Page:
Waimakariri youth protect mudfish habitat with planting project

Students from View Hill School are protecting Canterbury mudfish habitat, with support from our Fish Habitat Fund.

View Hill School children getting stuck in at the planting day.

View Hill School children getting stuck in at the planting day.

Around 350 natives have been planted at a property near the school, in a bid to help improve habitat for the very special and endangered Canterbury mudfish/kōwaro.

Kōwaro are non-migratory endemic (found only in New Zealand) fish which are highly threatened. They’re only found in a few places in Canterbury in small, slow flowing streams, ponds, drains and wetlands often with deep pools and lots of aquatic plants.

The fish grow to about 12 centimeters long, only living for five to six years. 

Survey identifies View Hill waterway home to kōwaro

A Department of Conservation (DOC) mudfish survey in March 2020 found 12 mudfish in the waterway near View Hill School. 

DOC staff who undertook the survey encouraged the school and landowners to undertake restoration in the area, to help build habitat for the fish.

Together, View Hill School and Working Waters Trust are carrying out a restoration plan to create habitat for, and learn about, the native fish species.

Planting puts habitat hotspot on the map

planting along View hill waterway

A recent planting day saw 350 eco-sourced native plants put along the waterway where the kōwaro were found.

Working Waters Trust has supported students to plant along the banks of the waterway and provided educational sessions at the site, teaching the children about the uniqueness and threats to mudfish and how we can help protect them.

View Hill School Princial Bu Windsor said the students loved taking part and learning about the kōwaro.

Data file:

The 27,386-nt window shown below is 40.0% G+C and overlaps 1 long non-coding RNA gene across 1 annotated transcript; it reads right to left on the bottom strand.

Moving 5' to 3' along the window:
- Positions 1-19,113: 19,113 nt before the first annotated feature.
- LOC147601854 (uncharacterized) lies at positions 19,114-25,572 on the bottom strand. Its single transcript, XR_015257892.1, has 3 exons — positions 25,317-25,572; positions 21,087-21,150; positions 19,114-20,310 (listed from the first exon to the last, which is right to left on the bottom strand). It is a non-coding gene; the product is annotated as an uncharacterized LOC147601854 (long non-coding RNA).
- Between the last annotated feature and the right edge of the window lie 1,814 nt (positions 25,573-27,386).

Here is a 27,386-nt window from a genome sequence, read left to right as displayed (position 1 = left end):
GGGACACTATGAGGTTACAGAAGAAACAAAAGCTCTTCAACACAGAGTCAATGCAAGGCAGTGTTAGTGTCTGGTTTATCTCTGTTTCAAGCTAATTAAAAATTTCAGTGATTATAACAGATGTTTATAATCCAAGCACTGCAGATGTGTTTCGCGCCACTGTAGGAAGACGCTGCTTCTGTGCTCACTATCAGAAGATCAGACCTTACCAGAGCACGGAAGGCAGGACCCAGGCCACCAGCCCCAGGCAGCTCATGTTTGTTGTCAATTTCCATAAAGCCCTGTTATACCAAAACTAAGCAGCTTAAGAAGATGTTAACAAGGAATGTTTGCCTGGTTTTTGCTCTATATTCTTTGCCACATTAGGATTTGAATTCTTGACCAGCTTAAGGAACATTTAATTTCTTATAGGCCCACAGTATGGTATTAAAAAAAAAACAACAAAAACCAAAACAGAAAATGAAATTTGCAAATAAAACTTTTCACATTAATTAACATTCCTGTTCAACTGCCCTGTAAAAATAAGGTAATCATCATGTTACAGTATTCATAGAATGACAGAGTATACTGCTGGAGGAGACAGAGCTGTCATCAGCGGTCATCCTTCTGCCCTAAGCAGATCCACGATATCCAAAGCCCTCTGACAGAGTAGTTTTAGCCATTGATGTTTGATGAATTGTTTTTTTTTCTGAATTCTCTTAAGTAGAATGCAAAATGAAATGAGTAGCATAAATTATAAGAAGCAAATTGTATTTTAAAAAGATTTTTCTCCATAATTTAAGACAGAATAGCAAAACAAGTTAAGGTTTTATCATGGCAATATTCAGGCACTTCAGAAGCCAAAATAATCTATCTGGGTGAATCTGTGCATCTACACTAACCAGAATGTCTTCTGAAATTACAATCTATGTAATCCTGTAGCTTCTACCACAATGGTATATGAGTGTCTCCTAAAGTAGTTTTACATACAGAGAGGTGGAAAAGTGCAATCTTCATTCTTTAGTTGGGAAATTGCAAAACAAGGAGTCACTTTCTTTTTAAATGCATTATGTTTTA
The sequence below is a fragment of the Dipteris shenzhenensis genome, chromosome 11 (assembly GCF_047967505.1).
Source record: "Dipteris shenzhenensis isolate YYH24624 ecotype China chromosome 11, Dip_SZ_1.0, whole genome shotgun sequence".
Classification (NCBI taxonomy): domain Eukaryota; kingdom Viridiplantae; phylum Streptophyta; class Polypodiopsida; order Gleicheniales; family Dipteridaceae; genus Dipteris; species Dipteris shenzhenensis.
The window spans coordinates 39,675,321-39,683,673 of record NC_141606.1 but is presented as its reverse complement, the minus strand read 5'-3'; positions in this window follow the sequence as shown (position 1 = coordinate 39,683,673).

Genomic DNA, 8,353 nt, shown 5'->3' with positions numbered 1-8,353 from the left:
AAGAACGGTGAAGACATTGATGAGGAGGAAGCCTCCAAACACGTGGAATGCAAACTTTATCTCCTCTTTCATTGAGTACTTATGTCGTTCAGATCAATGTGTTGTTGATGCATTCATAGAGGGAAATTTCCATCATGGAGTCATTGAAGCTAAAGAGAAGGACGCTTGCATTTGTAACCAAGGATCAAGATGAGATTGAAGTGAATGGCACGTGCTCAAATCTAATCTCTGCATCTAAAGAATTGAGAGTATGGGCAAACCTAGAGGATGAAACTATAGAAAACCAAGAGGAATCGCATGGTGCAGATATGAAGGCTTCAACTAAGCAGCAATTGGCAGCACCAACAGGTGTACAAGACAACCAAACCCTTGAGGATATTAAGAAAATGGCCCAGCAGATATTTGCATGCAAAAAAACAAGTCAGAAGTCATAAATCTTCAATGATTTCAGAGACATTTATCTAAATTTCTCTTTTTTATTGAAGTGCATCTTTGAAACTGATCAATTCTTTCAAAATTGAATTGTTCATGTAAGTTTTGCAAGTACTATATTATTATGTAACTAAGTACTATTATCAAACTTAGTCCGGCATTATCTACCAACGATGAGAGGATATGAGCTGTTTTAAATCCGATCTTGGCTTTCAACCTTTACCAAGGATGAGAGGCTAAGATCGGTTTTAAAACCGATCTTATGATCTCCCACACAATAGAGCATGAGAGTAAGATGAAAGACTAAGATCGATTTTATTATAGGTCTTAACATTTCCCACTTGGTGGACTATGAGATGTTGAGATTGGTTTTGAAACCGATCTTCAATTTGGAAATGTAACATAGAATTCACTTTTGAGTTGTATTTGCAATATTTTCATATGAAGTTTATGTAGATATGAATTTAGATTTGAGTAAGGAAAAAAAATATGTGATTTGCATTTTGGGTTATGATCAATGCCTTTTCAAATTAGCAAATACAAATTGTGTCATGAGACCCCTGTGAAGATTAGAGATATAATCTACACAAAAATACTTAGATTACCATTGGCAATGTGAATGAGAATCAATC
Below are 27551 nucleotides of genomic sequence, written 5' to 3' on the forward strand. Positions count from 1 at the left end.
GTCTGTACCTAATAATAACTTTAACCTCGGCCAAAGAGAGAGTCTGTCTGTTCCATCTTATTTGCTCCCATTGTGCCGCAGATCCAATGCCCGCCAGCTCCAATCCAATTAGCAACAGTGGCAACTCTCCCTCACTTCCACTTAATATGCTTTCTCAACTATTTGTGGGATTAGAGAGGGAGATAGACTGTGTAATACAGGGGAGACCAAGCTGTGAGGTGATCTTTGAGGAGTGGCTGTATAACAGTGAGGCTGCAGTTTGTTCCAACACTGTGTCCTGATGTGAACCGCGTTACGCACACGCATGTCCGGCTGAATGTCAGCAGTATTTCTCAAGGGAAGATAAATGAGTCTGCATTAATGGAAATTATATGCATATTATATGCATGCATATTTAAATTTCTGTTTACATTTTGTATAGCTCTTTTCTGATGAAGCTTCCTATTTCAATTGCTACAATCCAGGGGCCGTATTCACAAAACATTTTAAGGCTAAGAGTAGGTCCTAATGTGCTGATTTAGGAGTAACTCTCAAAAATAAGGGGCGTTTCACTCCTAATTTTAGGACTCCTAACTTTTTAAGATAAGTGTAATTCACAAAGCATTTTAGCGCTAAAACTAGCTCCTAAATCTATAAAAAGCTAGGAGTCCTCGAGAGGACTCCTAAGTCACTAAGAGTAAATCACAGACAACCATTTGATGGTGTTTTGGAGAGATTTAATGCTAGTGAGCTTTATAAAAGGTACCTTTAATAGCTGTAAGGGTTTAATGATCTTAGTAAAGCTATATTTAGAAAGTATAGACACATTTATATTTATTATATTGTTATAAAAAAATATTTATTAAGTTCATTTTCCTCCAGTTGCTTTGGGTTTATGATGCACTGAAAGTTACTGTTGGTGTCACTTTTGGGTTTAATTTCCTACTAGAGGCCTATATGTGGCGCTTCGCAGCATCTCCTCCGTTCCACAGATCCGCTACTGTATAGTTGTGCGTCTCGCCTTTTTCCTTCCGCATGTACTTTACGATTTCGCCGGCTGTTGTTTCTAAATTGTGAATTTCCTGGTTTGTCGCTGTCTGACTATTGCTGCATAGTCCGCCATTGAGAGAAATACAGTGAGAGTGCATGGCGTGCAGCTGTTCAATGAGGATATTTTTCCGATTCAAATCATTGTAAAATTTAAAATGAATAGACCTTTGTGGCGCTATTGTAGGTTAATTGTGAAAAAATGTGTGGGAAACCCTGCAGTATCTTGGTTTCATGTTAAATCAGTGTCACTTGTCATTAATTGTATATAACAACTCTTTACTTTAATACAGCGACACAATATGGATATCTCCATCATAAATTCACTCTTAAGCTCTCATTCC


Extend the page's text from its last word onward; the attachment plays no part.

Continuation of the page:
“The students can’t wait to get back to see how the plants are going,” she said.

“I’ve been looking into outdoor classroom projects like these for ten or so years, so to see the project come to fruition is marvelous.

“I’ll be building my science curriculum for next year around the kōwaro,” she said.

Trust coordinator Jenny Bond said it was an awesome day.

“It was so great to see everyone working together to create what will in a few years again be an amazing habitat for these precious Canterbury Kōwaro. Ngā mihi nui to the landowners, volunteers and the school for making this happen,” she said.

The trust, school and landowners will carry out ongoing maintenance of the plants.

Regional funding to support habitat creation

Regional Programmes biodiversity officer Chloe Armour said it was great to be able to support the project through our Biodiversity Regional Initiative Fish Habitat Fund.

“We were able to buy plants and help with maintenance work through the fund,” she said.

“It’s an awesome project and we’re looking forward to seeing the benefits of this for years to come,” she added. 

Plants used include varieties of carex, toetoe, mikimiki, harakeke, koromiko, olearia and cabbage tree/ tī kōuka. 
The fund is coordinated by the Regional Biodiversity team, and a regional fish focus group provides guidance, advice, and recommendations.

“It helps projects with improving fish habitat, looking at ways to increase upstream access for fish by looking at ways to remediate migration barriers, restore instream areas important for fish habitat and looking at protection of native fish populations that are at risk from predation by trout,” Chloe said. 

The current priorities of the funding are fish passage, īnanga habitat, mudfish conservation, longfin eel/tuna and non-migratory species.

Those interested in knowing more about the fund and projects being funded can contact Chloe Armour.

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If you’re wanting to support or advice for your biodiversity project you can contact your local officer via our customer services number 0800 324 636 and ask to be put through to them or email biodiversity@ecan.govt.nz.

Photo credit: Jenny Bond - Working Waters Trust